Wednesday, November 23, 2011

RIP Anne McCaffrey (1926-2011)

Distracted though I may be with the final tweaks to Thousand Suns, but I am not so distracted to have failed to notice news of the death of science fiction writer Anne McCaffrey, who died on Monday at the age of 85. McCaffrey began writing in the early 1950s, but almost everyone who knows her name knows it because of her long-running "Dragonriders of Pern" series. That series got its start in the October 1967 issue of Analog with the novella "Weyr Search." Over the course of the next 40 years, she would write 22 novels and numerous short stories set in the world of Pern, along with many more written singly or as parts of other series. McCaffrey was widely recognized for her talents, winning both the Hugo and Nebula Awards in 1968, the first woman to win the first and the first to win both in the same year.

I can't count myself among McCaffrey's legions of fans, but I know and respect enough people who can that I thought it worth taking a moment to remark on her death. Entering the hobby in the late '70s as I did, it was nigh impossible to go to a bookstore and not see Pern novels on display, both in the science fiction section but also toward the front of the store. Along with Terry Brooks, McCaffrey's name was ubiquitous in those bygone days when I regularly visited bookstores looking for the latest issue of Dragon or new products from my favorite RPG publishers. In a weird way, even though I wasn't a reader of her books, she was still an inspiration to me, because it showed me that it was possible not only to be a successful writer of "genre" books but that it was possible to make it onto the New York Times bestseller list to boot (they used to post those lists in the stores in those days, too). I am sure I'm not the only one who was similarly inspired.

Rest in peace, Ms McCaffrey.


  1. Well said. I was reading the Dragon Riders books during the same period as I was consumed by RPGs and they had some effect on me. I even wrote a supplement for Traveller at the time based on the book Crystal Singer (her best work in my opinion) allowing characters to take on the role of singers and fly their air sleds through the mountains of Ballybran for the Heptite Guild. Thank you Ms McCaffrey.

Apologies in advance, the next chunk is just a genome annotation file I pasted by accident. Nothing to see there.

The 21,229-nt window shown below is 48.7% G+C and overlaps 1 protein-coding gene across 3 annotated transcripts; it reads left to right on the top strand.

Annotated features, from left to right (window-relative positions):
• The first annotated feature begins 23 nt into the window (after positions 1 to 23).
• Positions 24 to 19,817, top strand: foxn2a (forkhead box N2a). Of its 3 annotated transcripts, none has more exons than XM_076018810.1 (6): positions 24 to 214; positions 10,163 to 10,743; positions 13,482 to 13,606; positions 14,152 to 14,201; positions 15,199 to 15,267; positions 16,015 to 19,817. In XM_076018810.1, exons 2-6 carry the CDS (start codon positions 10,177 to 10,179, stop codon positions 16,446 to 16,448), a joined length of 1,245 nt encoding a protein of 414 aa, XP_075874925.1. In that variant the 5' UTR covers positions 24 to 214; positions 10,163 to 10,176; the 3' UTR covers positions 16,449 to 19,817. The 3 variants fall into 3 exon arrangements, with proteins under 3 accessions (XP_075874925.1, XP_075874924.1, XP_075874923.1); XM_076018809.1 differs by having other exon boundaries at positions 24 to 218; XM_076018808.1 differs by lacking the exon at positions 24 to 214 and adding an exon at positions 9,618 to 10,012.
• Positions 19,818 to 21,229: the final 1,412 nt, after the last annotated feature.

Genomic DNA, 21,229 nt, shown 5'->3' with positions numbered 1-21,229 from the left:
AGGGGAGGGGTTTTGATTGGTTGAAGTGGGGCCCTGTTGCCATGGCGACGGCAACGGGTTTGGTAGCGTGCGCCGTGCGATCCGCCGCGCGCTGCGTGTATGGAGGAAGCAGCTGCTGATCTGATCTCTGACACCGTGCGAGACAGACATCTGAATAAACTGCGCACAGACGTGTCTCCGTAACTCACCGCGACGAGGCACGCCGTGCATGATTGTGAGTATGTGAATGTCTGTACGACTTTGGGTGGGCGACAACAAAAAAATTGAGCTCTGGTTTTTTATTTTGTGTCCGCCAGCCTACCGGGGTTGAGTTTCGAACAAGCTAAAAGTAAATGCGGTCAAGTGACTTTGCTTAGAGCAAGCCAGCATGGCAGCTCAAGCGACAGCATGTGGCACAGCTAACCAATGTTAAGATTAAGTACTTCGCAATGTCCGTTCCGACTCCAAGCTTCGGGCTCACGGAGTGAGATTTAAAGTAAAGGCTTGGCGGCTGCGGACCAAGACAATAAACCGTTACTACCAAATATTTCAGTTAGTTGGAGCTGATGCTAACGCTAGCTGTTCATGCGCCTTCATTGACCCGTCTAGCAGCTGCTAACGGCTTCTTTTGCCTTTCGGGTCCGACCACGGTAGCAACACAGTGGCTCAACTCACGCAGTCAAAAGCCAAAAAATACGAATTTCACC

2. Rest in peace, O wonderful author and terrible homophobe.
    It seems none of the best fantasy writers are without their crotchets.

  3. I read the original Dragonriders within six months of starting to play D&D and the Harpers books not long after.

    I doubt a single D&D game I ran from the late 70s through HS lacked some analog of Pern's Harpers guild. Even today it's a touchstone of what I desire in fantasy settings although it rarely appears in unchanged form.

  4. Wow...I completely missed this news. Thank you for posting.

    I am NOT a huge fan of AM, but she's still an author's whose body of work is enviable to any would-be writer. She has provided me with quite a bit of inspiration (based on her Pern books) and I think her combination of fantasy and scifi is something every D&D aficionado should take a look at.


  5. "Rest in peace, O wonderful author and terrible homophobe.
    It seems none of the best fantasy writers are without their crotchets."

    Not just fantasy writers; it seems there are even 'blog readers who cannot miss an opportunity to mount their PC hobbyhorses - even for someone's death notice.

    I wonder what taxonomy of "-phobe" that would be...